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Lower Impact Materials

Our Preferred Materials

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We look beyond the aesthetic qualities of the materials we use. As we get a deeper understanding of our supply chain through auditing and traceability activities and projects, we will gain a better understanding of where our materials come from and what impact they may have on the environment and people. All of our direct suppliers are required to complete our sustainability standards. Find out more about our standards, auditing and traceability activities and projects in our Supply Chain section.

Today, over 90% of materials in our Ready-to-Wear collections are made from alternatives we prefer to use based on current industry best practice for their ability to deliver consistently reduced impacts and increased benefits for climate, nature, and people against the conventional equivalent.

Where possible, we trial material innovations, such as leather-like materials made from bamboo or apple skins, which we have used in the past. An 'innovative' material, as the name suggests, is a material or practice/process that is advanced, improved or presents innovative solutions to problems in the fashion industry. This ranges from fibre (example: woven material obtained through textile waste) to dyeing innovations (example: dye obtained from textile waste), and many more.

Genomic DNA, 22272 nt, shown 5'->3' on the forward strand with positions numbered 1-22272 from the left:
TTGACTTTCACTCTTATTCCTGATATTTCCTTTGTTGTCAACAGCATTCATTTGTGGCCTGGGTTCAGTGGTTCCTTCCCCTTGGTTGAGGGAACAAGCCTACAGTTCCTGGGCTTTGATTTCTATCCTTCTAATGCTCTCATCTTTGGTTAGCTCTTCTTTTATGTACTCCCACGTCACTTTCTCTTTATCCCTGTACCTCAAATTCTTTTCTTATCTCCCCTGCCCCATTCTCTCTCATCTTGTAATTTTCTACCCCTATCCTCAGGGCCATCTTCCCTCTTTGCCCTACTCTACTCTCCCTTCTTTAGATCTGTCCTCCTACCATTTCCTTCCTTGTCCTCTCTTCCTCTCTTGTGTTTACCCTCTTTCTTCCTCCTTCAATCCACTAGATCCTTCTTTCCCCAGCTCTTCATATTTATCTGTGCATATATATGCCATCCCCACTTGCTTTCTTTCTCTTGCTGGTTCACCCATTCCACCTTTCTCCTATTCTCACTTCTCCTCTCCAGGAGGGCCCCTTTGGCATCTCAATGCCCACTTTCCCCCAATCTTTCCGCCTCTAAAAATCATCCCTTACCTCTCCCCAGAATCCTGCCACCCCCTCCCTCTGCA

Each season, our research and development teams actively seek out opportunities to include material innovations in our collections and will continue to do so.

We know the impact the cotton industry has on people and the environment, and we understand this impact varies depending on where the cotton is grown, how it is grown and how it is used as a fibre. As an example, water usage is one of the main issues with cotton production. The European parliament stated in an import report from 2023 that the production of a single cotton t-shirt requires up to 2,700 litres of fresh water, enough to meet one person’s drinking needs for 2.5 years. Other environmentally detrimental practices include, but are not limited to pesticide use and soil degradation from over-production.